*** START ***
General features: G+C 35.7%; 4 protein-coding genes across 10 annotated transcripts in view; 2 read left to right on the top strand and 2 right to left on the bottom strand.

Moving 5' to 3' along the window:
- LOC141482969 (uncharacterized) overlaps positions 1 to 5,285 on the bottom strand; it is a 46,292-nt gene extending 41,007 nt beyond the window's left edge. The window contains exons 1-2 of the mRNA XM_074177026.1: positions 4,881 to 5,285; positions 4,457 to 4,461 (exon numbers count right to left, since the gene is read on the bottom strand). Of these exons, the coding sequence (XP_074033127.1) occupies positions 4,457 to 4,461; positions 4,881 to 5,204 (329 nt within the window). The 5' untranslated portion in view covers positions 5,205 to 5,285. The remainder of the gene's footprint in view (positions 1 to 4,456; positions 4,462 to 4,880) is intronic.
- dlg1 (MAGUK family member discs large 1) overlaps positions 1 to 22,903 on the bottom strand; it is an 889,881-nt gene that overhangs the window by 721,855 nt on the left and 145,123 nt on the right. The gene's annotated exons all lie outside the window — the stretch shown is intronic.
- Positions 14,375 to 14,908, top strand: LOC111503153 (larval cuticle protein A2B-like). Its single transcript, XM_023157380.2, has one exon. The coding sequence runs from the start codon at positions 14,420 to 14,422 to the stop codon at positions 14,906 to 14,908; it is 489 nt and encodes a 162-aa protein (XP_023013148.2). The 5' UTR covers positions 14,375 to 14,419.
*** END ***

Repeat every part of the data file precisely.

General features: G+C 35.7%; 4 protein-coding genes across 10 annotated transcripts in view; 2 read left to right on the top strand and 2 right to left on the bottom strand.

Moving 5' to 3' along the window:
- LOC141482969 (uncharacterized) overlaps positions 1 to 5,285 on the bottom strand; it is a 46,292-nt gene extending 41,007 nt beyond the window's left edge. The window contains exons 1-2 of the mRNA XM_074177026.1: positions 4,881 to 5,285; positions 4,457 to 4,461 (exon numbers count right to left, since the gene is read on the bottom strand). Of these exons, the coding sequence (XP_074033127.1) occupies positions 4,457 to 4,461; positions 4,881 to 5,204 (329 nt within the window). The 5' untranslated portion in view covers positions 5,205 to 5,285. The remainder of the gene's footprint in view (positions 1 to 4,456; positions 4,462 to 4,880) is intronic.
- dlg1 (MAGUK family member discs large 1) overlaps positions 1 to 22,903 on the bottom strand; it is an 889,881-nt gene that overhangs the window by 721,855 nt on the left and 145,123 nt on the right. The gene's annotated exons all lie outside the window — the stretch shown is intronic.
- Positions 14,375 to 14,908, top strand: LOC111503153 (larval cuticle protein A2B-like). Its single transcript, XM_023157380.2, has one exon. The coding sequence runs from the start codon at positions 14,420 to 14,422 to the stop codon at positions 14,906 to 14,908; it is 489 nt and encodes a 162-aa protein (XP_023013148.2). The 5' UTR covers positions 14,375 to 14,419.